How To Win Apprentice 2

posted Apr 16, 2004

Like many others in this country, I was pleasently surprised by the quality of The Apprentice, the show on NBC that if I have to explain, you will not want to read the rest of this post.

Considered as a game, Apprentice is almost identical to Survivor, with one major difference: The selection criterion for elimination. In Survivor, it is the majority vote of the rest of your tribe. In Apprentice, it is the selection of Donald Trump. Trump is a billionaire who has been to the brink and back, and whether I'd like him as a person or not, I do respect the results he has in the business arena.

I was fascinated by the different dynamics this alternate selection criterion created. Survivor creates a "back-stab and be back-stabbed" environment, Machiavellian to the extreme, where you never quite know what's going on. Apprentice had strong incentives to stick together with your team, no matter what, in an effort to be the team that does better and be safe for another period. Thus, it combines many of the interesting parts of Survivor without the constant and sometimes tiring complicated political games.

As a game, I'd say Survivor is more challenging, mostly because you are never not playing Survivor, from the second you see your fellow survivors to the moment the final vote is tallied. In Apprentice, the winners could relax and enjoy their rewards, and in the periods between challenges, there was no real need for the teams to be antagonistic. Of course, the ultimate result is the same, 15 of 16 eliminated, so in that sense they are equally difficult to win.

I'll never know if I'm just arm-chair quarterbacking, but I feel I could have done a decent job in Apprentice, though I don't know if I have the drive. There are certainly some mistakes I saw the contestants make that I would have avoided, though I'm sure I would have made some of my own!

Probably my greatest triumph while watching the show, and the one that greatly surprised my wife last night, was calling the final results of the finale immediately after the show last week (i.e., with about an hour and a half to go before the final boardroom). I correctly said Kwame would end up losing, because of his failure to fire Omarosa after she was caught in a flat-out lie. As he said, he didn't know he could fire her, which I also didn't know, but I said that even if he couldn't "fire" her, he could still strip her of all responsibility and authority, and tell her to go be somewhere else for the duration, effectively firing her even if she wasn't legally "fired". (I don't know what arrangements were made for the six "employees", but they did off-handedly mention they were unpaid last night.)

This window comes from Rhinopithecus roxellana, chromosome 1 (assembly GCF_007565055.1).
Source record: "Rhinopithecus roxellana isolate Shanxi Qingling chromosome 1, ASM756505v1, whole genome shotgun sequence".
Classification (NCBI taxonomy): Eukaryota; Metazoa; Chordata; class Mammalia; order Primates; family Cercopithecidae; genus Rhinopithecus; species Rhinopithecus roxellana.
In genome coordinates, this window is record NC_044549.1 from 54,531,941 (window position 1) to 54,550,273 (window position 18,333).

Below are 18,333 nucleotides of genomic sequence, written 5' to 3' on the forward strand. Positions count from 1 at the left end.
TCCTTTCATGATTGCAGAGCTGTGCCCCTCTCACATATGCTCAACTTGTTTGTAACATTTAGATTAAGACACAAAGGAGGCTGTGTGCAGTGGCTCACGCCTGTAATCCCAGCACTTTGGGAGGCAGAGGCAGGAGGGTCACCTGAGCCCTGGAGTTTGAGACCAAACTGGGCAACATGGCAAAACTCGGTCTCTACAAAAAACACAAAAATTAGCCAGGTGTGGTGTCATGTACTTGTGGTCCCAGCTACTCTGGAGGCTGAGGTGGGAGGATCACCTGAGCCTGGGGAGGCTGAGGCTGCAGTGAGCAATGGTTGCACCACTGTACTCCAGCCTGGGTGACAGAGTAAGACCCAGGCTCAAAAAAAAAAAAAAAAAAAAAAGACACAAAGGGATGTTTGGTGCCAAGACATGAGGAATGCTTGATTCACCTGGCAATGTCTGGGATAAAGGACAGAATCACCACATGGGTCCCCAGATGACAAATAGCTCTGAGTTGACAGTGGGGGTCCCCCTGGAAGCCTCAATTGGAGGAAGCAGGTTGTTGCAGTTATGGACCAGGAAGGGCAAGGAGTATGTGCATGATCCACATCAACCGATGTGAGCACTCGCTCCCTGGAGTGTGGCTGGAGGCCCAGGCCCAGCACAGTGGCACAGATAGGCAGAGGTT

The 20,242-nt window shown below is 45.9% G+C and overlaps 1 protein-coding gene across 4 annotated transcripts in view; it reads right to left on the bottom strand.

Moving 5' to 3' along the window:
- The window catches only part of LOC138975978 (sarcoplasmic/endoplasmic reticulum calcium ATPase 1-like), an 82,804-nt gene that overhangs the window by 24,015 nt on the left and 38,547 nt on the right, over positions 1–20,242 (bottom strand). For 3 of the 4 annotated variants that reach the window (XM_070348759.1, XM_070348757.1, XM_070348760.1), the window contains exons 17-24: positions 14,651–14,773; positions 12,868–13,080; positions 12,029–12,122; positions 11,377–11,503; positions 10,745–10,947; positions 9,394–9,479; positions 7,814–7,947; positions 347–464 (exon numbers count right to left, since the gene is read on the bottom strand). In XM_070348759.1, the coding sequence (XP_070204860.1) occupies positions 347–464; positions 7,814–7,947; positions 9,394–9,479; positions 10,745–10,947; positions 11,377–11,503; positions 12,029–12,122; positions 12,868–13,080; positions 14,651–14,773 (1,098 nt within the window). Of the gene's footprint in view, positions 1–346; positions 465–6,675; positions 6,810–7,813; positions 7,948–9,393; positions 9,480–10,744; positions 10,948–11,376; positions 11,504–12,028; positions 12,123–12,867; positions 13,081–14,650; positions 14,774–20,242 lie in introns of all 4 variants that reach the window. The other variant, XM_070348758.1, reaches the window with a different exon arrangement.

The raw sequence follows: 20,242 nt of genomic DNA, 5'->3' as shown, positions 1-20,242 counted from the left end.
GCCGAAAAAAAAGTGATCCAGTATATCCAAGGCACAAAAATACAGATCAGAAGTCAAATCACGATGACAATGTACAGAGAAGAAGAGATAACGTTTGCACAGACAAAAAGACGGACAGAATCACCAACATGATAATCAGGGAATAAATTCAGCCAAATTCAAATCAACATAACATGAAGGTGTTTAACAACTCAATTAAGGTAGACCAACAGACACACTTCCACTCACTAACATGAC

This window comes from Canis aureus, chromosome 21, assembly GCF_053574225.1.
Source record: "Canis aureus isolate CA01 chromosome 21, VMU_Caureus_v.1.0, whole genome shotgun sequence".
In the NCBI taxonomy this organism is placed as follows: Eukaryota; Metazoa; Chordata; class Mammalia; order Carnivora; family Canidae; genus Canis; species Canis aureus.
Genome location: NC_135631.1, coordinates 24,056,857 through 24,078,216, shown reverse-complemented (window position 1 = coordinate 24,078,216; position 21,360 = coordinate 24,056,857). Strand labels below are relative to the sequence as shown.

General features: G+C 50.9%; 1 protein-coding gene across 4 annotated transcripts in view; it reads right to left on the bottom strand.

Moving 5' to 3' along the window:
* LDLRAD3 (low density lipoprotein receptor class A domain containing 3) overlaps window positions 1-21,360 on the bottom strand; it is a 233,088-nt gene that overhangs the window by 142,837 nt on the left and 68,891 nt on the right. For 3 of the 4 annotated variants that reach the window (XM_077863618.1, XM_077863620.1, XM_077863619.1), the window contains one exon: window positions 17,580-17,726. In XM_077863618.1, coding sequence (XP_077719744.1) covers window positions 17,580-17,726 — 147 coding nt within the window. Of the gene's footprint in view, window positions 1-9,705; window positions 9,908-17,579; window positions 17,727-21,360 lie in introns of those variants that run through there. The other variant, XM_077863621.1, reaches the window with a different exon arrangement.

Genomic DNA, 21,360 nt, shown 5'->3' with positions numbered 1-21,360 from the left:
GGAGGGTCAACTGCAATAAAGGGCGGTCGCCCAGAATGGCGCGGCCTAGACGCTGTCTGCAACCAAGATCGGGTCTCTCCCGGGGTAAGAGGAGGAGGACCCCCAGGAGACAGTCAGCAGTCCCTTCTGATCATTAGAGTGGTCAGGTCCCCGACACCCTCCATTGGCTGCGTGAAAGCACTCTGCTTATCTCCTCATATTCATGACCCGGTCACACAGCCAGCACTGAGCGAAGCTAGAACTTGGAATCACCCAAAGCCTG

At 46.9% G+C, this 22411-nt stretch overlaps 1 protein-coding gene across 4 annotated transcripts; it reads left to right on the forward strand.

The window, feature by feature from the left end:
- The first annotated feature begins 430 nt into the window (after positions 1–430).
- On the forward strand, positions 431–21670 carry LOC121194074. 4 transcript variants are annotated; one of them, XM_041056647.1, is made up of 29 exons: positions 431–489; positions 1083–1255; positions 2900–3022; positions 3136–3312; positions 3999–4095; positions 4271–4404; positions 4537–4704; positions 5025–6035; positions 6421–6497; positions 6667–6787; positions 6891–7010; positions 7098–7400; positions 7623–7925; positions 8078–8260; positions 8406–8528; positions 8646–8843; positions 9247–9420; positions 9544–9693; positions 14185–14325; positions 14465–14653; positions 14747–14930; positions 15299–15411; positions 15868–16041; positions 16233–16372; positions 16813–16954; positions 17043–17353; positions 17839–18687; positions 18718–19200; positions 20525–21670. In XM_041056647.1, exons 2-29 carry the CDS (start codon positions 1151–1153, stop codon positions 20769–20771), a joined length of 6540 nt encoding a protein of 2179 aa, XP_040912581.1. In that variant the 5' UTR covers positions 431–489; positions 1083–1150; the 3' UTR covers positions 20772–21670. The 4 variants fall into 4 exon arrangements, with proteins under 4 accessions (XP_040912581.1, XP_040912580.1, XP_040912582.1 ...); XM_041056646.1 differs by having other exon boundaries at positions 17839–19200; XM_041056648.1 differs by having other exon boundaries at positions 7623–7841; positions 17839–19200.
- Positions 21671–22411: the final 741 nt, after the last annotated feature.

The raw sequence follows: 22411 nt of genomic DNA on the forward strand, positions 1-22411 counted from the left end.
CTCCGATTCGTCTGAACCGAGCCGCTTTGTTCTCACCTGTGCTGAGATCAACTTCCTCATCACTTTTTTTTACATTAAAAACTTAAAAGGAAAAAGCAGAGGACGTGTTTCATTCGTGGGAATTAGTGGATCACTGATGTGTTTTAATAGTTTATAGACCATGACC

(Parenthetical: Omarosa's motivation boggles my perhaps excessively-rational mind. Here she is, in a job that is guarenteed to end in two days, with no advancement possibility, she's not even getting paid; a job with no past, no present, and no future. She gets in trouble, and what does she proceed to do but lie about a phone call to cover her responsibility. There is no potential upside to that action. There is no way it will not be found out. The only explanation is that she is a reflexive liar to cover herself. Kwame should have fired her not just on the grounds that she lied, and not just on the grounds that the lie cost him a lot, but also on the grounds that there was no rational basis, even a purely selfish one, to lie! To lie in such a situation does not speak well for her political savvy; potential employers of Omarosa the Political Consultant take note.... and on that note, can anybody point to anything Omarosa actually did, instead of trying to shift it onto someone else? Seriously, go back and watch her... she never does anything but re-assign responsibility away from herself. This, I suppose, bodes well for her Political Consulting career.)

That said, in the interests of analysing the game, and potentially helping any Apprentice 2 contestant bright enough to Google for "How to win Apprentice 2", I offer the following strategies for winning. Ultimately, since it comes down to whether Trump likes you or not, there isn't a perfect winning strategy any more then there is in Survivor. But there's a lot of mistake you can avoid making in the second series:

That's my advice for the game as a whole. Advice for the specific challenges:

There was one extremely significant ambiguity in the show; Trump and his advisors seemed to want everyone to demonstrate leadership, but leaders need followers. It remains unclear to me whether you are supposed to consider the Project Manager your boss, or if you could score major points by forming your own schism in the team and being the de facto Project Manager of the schism. I don't know if this would be considered assertive or disloyal; I saw evidence in both directions. I for one would want to ask Trump what exactly he wanted from his non-project manager, loyalty (giving feedback but ultimately following orders even if you don't think they are the "best" actions) or "leadership" (potentially disregarding the project manager).

I guess I'll see how this holds up in the next one; I should develop a checklist for scoring Apprentices. I hope the second one is as interesting as the first. If you're a contestant and you find this and think it was useful, drop me a line, I'll get a real kick out of it.


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